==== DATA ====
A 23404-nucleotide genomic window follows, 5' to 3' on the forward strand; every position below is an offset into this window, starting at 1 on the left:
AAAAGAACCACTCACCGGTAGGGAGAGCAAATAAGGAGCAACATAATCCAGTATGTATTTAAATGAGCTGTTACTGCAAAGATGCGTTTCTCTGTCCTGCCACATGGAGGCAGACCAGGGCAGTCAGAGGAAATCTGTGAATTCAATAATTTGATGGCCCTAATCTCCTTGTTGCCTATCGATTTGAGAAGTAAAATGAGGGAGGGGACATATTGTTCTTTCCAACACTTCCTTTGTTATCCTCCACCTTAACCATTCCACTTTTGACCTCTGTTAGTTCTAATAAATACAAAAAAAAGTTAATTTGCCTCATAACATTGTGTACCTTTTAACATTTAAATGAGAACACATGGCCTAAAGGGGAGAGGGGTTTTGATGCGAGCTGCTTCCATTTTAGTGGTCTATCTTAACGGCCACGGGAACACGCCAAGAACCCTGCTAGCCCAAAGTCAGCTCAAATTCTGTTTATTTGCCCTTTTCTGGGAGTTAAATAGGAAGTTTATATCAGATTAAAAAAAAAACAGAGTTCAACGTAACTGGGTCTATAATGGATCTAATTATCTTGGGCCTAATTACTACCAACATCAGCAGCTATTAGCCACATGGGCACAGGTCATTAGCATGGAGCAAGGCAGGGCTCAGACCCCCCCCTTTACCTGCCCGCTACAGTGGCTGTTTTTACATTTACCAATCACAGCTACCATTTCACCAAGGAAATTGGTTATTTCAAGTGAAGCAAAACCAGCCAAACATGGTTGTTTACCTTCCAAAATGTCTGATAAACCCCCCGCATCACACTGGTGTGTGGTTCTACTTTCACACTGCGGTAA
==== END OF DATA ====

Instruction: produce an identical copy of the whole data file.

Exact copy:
A 23404-nucleotide genomic window follows, 5' to 3' on the forward strand; every position below is an offset into this window, starting at 1 on the left:
AAAAGAACCACTCACCGGTAGGGAGAGCAAATAAGGAGCAACATAATCCAGTATGTATTTAAATGAGCTGTTACTGCAAAGATGCGTTTCTCTGTCCTGCCACATGGAGGCAGACCAGGGCAGTCAGAGGAAATCTGTGAATTCAATAATTTGATGGCCCTAATCTCCTTGTTGCCTATCGATTTGAGAAGTAAAATGAGGGAGGGGACATATTGTTCTTTCCAACACTTCCTTTGTTATCCTCCACCTTAACCATTCCACTTTTGACCTCTGTTAGTTCTAATAAATACAAAAAAAAGTTAATTTGCCTCATAACATTGTGTACCTTTTAACATTTAAATGAGAACACATGGCCTAAAGGGGAGAGGGGTTTTGATGCGAGCTGCTTCCATTTTAGTGGTCTATCTTAACGGCCACGGGAACACGCCAAGAACCCTGCTAGCCCAAAGTCAGCTCAAATTCTGTTTATTTGCCCTTTTCTGGGAGTTAAATAGGAAGTTTATATCAGATTAAAAAAAAAACAGAGTTCAACGTAACTGGGTCTATAATGGATCTAATTATCTTGGGCCTAATTACTACCAACATCAGCAGCTATTAGCCACATGGGCACAGGTCATTAGCATGGAGCAAGGCAGGGCTCAGACCCCCCCCTTTACCTGCCCGCTACAGTGGCTGTTTTTACATTTACCAATCACAGCTACCATTTCACCAAGGAAATTGGTTATTTCAAGTGAAGCAAAACCAGCCAAACATGGTTGTTTACCTTCCAAAATGTCTGATAAACCCCCCGCATCACACTGGTGTGTGGTTCTACTTTCACACTGCGGTAA